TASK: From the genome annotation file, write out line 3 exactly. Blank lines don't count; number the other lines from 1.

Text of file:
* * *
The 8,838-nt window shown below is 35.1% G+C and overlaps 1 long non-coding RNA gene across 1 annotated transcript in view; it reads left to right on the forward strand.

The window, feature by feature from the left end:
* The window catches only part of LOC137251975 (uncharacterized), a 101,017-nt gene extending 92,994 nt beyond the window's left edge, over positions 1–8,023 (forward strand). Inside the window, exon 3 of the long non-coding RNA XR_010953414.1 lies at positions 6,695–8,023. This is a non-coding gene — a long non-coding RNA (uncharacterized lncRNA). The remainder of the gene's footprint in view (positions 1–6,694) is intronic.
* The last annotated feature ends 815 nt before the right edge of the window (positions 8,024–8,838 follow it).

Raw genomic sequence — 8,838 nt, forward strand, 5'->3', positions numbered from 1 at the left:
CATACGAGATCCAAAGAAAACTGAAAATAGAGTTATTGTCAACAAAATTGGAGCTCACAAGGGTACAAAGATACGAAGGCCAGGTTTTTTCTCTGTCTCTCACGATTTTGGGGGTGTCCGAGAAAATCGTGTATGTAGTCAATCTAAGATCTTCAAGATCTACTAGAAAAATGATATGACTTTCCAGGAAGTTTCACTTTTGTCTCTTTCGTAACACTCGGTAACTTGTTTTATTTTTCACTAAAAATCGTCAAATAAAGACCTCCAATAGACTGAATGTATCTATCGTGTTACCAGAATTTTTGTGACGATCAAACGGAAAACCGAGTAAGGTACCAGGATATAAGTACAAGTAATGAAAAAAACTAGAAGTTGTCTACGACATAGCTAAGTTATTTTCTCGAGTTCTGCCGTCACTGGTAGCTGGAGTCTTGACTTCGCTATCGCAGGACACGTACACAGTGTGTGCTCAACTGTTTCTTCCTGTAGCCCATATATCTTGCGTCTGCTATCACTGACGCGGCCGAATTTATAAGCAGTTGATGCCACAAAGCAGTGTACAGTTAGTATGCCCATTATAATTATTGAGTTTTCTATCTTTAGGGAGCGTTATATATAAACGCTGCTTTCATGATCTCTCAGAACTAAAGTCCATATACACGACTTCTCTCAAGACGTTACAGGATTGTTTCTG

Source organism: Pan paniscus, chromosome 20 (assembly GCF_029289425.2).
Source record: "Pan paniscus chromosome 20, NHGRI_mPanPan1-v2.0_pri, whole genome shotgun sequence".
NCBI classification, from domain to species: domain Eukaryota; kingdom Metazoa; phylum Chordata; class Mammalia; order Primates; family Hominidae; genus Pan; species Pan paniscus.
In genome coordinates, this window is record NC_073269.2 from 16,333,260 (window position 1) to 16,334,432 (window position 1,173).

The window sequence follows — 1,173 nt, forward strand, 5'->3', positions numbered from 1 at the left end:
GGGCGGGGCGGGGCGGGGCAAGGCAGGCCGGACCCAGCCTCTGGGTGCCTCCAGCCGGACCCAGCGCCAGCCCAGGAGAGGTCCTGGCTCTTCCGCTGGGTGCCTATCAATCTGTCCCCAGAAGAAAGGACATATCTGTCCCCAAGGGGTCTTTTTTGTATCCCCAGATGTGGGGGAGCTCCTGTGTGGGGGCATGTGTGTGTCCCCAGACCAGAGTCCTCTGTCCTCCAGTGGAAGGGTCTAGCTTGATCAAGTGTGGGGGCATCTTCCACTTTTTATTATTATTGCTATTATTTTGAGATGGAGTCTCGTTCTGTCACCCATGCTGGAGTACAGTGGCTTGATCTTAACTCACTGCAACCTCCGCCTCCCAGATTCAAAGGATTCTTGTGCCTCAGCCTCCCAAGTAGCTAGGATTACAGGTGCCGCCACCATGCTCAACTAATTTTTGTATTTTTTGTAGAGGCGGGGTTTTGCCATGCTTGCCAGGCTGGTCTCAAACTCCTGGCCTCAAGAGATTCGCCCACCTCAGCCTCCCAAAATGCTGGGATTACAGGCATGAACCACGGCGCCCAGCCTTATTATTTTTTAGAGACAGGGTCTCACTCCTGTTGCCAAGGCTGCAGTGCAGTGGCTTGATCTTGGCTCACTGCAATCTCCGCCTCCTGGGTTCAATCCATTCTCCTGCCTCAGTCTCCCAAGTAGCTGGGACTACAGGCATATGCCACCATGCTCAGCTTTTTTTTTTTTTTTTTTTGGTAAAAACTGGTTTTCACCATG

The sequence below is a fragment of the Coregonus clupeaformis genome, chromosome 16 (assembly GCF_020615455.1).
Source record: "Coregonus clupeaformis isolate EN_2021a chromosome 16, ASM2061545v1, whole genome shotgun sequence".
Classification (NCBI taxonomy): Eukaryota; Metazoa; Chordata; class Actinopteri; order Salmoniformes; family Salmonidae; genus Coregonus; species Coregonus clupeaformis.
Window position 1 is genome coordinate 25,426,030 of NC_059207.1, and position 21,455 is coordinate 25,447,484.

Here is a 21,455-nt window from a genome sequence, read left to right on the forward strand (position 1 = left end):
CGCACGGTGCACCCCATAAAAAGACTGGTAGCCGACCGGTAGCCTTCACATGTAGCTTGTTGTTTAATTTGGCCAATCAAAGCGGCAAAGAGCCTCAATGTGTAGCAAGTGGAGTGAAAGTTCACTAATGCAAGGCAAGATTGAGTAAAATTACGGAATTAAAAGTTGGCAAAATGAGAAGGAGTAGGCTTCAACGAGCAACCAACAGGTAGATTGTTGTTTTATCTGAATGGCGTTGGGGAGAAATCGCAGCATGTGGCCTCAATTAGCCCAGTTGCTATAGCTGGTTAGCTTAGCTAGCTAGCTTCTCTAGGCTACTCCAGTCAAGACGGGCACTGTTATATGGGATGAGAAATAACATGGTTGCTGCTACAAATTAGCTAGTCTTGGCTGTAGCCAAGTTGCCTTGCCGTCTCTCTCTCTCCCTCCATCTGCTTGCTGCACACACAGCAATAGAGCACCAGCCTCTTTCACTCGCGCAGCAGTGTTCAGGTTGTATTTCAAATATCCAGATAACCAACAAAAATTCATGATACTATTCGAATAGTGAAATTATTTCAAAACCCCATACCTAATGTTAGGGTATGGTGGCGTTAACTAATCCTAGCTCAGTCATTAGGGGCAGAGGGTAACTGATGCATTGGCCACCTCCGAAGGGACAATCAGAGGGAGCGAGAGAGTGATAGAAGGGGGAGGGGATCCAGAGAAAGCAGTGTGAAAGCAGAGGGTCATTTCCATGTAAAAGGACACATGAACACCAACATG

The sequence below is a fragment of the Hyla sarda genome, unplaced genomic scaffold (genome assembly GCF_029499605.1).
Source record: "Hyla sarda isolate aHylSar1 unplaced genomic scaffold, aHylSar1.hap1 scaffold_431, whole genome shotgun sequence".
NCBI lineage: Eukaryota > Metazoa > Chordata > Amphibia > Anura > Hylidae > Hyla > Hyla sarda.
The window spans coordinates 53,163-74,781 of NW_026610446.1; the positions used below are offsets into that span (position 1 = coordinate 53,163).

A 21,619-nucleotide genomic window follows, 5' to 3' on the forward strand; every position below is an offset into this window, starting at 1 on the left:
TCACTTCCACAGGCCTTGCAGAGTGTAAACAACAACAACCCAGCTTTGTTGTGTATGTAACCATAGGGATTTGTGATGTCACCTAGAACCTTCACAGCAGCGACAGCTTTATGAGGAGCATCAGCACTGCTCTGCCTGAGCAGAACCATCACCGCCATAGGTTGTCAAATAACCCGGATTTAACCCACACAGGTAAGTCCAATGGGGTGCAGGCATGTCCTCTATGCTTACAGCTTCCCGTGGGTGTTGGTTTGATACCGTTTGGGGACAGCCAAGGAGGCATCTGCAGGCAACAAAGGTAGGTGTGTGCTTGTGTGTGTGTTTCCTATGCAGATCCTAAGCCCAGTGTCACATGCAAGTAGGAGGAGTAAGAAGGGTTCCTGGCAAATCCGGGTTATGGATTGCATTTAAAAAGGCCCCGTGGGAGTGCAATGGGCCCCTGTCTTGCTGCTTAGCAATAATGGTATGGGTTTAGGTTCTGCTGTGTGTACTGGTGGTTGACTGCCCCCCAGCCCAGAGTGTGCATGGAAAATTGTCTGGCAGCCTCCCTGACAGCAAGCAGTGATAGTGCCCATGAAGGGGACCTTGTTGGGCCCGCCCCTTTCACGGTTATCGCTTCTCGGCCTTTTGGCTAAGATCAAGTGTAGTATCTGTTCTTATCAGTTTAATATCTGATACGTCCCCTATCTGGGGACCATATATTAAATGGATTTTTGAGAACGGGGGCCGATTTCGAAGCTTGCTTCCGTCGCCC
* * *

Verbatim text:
* The window catches only part of LOC137251975 (uncharacterized), a 101,017-nt gene extending 92,994 nt beyond the window's left edge, over positions 1–8,023 (forward strand). Inside the window, exon 3 of the long non-coding RNA XR_010953414.1 lies at positions 6,695–8,023. This is a non-coding gene — a long non-coding RNA (uncharacterized lncRNA). The remainder of the gene's footprint in view (positions 1–6,694) is intronic.